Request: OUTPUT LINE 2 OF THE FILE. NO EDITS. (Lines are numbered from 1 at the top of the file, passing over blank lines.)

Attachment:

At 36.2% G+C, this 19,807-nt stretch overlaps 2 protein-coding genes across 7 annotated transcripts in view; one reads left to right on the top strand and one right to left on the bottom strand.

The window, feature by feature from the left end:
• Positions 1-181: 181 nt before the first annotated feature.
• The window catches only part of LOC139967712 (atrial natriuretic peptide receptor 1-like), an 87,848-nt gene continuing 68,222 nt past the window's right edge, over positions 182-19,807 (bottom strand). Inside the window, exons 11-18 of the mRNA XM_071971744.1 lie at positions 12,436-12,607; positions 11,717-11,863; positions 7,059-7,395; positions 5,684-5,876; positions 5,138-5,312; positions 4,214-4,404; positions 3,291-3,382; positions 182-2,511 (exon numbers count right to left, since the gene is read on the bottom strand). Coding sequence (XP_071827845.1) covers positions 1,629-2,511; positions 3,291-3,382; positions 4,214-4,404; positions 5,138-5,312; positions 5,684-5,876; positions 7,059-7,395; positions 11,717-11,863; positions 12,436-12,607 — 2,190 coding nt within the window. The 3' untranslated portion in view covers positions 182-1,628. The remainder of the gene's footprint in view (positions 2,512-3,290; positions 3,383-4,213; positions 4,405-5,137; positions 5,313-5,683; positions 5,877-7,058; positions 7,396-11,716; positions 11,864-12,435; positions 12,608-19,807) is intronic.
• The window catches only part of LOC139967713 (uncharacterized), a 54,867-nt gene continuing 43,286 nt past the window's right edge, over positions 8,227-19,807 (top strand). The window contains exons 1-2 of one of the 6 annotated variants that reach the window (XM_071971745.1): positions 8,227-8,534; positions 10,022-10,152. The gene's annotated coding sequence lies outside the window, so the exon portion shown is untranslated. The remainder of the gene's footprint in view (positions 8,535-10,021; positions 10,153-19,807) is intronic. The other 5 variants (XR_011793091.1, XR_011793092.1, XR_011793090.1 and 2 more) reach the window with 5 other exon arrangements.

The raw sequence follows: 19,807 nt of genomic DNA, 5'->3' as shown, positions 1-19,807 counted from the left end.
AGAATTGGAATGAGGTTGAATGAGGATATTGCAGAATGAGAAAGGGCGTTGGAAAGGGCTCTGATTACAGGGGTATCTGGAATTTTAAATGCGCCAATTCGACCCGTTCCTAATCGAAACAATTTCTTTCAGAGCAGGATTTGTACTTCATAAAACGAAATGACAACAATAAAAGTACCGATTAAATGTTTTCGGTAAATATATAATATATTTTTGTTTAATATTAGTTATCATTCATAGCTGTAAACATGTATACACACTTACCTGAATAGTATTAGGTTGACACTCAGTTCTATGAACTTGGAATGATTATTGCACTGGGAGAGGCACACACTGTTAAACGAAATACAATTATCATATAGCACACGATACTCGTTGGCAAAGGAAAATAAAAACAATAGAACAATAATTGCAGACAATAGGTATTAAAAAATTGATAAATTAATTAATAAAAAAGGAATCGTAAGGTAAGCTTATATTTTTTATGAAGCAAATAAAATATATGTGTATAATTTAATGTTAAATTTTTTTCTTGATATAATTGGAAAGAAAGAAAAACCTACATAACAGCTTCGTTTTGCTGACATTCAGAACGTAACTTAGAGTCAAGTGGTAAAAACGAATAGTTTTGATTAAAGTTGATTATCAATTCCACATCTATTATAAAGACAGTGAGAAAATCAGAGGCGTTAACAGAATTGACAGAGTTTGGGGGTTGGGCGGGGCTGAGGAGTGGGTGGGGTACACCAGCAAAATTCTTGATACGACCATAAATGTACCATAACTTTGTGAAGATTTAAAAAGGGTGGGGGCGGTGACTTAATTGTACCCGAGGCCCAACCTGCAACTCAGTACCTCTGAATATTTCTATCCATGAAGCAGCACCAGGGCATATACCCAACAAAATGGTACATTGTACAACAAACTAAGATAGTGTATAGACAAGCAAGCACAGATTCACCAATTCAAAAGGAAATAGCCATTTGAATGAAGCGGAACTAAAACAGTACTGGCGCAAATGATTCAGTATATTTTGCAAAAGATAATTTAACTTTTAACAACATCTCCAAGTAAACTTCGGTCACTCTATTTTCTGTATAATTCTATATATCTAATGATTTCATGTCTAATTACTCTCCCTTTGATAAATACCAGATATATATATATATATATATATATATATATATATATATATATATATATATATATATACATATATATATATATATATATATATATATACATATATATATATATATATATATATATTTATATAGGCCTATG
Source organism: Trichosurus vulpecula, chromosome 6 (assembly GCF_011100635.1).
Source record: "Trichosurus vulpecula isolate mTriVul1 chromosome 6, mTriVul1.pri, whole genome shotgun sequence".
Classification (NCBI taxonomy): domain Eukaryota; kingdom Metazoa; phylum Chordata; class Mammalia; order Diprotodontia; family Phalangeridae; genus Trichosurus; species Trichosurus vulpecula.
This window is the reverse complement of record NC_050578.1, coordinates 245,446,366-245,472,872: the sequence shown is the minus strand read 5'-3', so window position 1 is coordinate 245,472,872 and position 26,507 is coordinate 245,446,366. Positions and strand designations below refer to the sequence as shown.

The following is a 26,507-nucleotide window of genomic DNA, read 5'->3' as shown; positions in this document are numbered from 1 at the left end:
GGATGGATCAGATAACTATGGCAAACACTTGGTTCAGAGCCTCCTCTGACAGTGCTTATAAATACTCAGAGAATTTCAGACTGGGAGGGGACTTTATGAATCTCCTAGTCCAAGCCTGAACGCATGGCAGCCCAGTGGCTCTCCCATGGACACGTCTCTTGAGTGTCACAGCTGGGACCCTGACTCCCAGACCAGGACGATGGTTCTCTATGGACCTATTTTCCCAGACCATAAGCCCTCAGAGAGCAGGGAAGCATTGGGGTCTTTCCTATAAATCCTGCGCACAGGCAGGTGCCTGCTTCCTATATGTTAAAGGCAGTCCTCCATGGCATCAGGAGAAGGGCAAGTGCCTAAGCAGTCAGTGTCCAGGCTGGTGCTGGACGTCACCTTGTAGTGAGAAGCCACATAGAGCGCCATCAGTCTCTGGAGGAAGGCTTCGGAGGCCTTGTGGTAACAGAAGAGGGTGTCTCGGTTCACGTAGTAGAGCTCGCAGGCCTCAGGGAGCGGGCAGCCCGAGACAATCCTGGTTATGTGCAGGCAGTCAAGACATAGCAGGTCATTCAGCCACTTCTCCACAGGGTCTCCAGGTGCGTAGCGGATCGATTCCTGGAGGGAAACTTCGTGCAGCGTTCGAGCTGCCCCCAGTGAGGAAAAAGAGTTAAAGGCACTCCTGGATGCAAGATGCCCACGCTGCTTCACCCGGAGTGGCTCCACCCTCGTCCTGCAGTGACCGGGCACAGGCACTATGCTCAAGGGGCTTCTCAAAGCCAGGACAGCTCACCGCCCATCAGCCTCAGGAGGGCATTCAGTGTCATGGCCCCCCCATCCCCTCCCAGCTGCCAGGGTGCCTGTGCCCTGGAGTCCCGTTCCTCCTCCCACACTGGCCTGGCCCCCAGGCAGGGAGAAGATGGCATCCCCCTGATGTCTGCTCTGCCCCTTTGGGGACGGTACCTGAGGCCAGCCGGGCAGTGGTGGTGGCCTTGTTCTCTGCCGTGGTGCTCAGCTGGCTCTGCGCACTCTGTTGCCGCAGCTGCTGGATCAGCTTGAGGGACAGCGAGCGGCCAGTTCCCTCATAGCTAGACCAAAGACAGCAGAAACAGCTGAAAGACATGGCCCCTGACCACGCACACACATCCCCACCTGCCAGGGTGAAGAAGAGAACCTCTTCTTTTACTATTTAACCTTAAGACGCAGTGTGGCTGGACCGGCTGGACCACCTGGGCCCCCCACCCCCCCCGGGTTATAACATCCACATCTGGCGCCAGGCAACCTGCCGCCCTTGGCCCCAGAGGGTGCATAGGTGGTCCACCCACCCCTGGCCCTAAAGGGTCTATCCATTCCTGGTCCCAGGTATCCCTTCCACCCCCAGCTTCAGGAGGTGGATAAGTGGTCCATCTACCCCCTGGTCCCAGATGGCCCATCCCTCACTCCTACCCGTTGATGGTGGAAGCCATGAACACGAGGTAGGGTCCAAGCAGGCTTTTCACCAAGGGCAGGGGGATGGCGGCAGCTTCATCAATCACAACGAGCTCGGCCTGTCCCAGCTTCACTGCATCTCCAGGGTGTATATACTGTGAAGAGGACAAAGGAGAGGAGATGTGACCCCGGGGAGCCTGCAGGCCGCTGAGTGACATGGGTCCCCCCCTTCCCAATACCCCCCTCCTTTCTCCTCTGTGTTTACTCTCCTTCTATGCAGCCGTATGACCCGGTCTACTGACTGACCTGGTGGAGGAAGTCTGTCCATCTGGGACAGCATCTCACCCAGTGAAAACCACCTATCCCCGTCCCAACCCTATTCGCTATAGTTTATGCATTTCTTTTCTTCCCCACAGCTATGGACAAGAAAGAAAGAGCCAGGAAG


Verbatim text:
The window, feature by feature from the left end: